Compared to treatment with intravenous immunoglobulins (IVIG) alone, treatment with IVIG plus methylprednisolone for multisystem inflammatory syndrome in children (MIS-C) may be associated with a more favorable fever course and less severe acute complications, according to study results published in Journal of the American Medical Association.

A combination of a wide range of clinical features elevated inflammatory markers, and evidence of COVID-19 among children and adolescents aged 0 to 19 years with a fever greater than 3 days was termed as MIS-C. This inflammatory syndrome can be associated with hemodynamic failure and death.

The objective of the current study was to compare IVIG alone vs a combination of IVIG and methylprednisolone for patients with MIS-C associated with COVID-19.


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The retrospective cohort study included 181 children with suspected MIS-C, of whom 111 fulfilled the World Health Organization (WHO) criteria for MIS-C. After excluding 5 patients from the study who did not receive IVIG or steroids and 10 patients who could not be matched, the primary analysis included 32 patients who received a combination of IVIG and methylprednisolone and 64 propensity score-matched children.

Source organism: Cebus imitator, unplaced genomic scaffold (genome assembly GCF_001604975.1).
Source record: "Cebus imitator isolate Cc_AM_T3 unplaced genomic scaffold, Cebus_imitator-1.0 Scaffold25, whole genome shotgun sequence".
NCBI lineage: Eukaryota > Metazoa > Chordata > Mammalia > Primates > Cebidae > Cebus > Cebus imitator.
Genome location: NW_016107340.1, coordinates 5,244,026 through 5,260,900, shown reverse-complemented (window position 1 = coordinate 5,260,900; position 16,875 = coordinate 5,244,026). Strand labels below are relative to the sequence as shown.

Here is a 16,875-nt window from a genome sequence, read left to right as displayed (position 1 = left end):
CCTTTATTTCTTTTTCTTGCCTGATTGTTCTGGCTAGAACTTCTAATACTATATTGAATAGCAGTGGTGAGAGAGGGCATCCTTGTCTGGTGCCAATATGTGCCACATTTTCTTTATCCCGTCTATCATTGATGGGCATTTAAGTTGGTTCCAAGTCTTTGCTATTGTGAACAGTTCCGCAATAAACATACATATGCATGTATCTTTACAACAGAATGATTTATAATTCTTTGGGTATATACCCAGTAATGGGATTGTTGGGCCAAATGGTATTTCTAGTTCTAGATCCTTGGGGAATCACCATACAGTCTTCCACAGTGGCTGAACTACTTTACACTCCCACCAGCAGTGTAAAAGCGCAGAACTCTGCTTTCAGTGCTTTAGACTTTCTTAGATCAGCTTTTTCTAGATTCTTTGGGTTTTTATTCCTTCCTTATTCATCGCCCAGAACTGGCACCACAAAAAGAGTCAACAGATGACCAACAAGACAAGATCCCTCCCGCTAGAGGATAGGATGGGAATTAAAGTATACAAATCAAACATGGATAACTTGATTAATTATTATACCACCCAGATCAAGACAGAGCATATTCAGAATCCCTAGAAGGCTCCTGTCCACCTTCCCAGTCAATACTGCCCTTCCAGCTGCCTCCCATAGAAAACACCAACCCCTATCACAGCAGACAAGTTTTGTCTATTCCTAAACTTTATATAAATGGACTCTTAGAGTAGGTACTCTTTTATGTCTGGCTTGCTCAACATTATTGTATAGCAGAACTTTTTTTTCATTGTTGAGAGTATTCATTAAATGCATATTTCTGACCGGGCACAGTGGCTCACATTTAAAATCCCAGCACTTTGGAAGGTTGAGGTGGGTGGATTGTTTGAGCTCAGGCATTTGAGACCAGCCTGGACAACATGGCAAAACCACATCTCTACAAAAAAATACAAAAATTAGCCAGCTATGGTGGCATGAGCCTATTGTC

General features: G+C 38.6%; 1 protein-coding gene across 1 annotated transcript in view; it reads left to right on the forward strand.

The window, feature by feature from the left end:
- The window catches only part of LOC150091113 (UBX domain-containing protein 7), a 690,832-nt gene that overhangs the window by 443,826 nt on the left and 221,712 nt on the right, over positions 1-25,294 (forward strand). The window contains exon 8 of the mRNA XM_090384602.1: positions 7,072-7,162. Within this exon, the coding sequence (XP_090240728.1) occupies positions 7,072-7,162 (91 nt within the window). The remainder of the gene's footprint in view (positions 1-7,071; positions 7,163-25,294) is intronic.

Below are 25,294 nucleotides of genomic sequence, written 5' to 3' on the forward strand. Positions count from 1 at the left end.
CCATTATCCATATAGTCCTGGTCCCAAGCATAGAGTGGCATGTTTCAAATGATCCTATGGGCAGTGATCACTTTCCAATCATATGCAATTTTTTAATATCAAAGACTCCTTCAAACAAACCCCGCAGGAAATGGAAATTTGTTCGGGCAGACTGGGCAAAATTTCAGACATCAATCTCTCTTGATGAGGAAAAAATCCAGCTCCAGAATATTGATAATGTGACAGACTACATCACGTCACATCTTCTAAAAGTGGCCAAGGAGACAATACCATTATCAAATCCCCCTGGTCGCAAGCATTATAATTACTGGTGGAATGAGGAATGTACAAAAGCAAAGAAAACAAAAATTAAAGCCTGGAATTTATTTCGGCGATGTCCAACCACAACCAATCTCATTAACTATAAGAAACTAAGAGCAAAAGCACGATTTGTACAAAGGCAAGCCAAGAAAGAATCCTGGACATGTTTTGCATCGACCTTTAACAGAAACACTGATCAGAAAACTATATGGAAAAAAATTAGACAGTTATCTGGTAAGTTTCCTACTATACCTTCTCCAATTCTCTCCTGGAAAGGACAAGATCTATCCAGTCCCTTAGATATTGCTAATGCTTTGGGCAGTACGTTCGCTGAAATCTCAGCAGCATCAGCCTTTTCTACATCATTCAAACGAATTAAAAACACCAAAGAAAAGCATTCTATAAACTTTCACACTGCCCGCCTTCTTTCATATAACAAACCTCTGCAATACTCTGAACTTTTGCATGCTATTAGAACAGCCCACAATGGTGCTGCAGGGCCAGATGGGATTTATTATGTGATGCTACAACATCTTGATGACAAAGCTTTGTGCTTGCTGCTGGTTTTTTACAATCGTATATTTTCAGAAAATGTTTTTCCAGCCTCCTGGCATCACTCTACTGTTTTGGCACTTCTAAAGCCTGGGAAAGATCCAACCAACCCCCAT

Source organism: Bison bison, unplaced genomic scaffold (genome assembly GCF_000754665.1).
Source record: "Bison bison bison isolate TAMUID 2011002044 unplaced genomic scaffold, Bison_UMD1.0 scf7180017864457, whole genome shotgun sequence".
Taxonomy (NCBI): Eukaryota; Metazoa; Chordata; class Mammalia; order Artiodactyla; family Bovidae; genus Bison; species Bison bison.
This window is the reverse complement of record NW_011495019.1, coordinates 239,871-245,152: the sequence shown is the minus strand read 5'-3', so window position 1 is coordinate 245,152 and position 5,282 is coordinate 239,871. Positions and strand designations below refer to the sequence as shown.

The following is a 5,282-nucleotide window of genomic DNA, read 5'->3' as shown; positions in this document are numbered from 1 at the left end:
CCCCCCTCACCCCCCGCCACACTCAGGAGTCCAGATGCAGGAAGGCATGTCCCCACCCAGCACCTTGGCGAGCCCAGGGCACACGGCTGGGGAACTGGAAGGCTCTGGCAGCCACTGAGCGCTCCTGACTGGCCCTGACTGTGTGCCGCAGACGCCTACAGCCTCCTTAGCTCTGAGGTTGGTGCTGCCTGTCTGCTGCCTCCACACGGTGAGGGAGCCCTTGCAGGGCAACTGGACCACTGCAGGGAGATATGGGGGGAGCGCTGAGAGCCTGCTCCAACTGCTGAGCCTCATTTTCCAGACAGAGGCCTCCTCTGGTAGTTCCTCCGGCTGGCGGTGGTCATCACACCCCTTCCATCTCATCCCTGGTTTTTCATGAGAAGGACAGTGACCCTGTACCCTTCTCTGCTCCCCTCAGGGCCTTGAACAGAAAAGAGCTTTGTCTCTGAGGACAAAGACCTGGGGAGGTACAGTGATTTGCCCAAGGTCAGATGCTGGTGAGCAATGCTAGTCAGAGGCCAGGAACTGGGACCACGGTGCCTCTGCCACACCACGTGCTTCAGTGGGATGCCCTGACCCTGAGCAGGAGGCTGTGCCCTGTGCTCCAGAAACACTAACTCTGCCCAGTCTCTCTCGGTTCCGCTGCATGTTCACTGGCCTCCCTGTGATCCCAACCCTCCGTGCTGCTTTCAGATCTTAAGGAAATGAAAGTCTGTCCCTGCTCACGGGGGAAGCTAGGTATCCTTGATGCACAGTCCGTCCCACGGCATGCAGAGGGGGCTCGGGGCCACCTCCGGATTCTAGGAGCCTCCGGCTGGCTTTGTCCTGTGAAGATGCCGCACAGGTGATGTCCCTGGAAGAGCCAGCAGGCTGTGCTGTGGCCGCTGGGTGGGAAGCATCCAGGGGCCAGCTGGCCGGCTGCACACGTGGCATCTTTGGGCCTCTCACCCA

Primary outcome of the study was treatment failure, defined as persistence of fever for 2 days after the start of therapy or recurrence of fever with a week.

The combination of IVIG and methylprednisolone vs IVIG alone was associated with a lower rate of treatment failure (9% vs 38%, respectively; odds ratio [OR], 0.25; 95% CI, 0.09-0.70; P =.008). In most cases of treatment failure, the patients received second-line treatments, such as steroids or biologic therapy. The combination of IVIG and methylprednisolone was also associated with a lower risk for secondary acute left ventricular dysfunction occurring after the initial therapy (OR, 0.20; 95% CI, 0.06-0.66) and hemodynamic support (OR, 0.21; 95% CI, 0.06-0.76).

Length of stay in the pediatric intensive care unit was significantly shorter for patients who received combination therapy vs IVIG alone (median, 4 vs 6 days, respectively; P =.005).

The study had several limitations, including the observational design, variation in steroid treatment route and dosage, variable fever duration before presenting to the hospital, and potential underascertainment.

“Among children with MIS-C, treatment with IVIG and methylprednisolone vs IVIG alone was associated with a more favorable fever course,” the researchers concluded.

Disclosure: This clinical trial was supported by Pfizer. Please see the original reference for a full list of authors’ disclosures.

Reference

Ouldali N, Toubiana J, Antona D. Association of intravenous immunoglobulins plus methylprednisolone vs immunoglobulins alone with course of fever in multisystem inflammatory syndrome in children. JAMA. Published online February 1, 2021. doi:10.1001/jama.2021.0694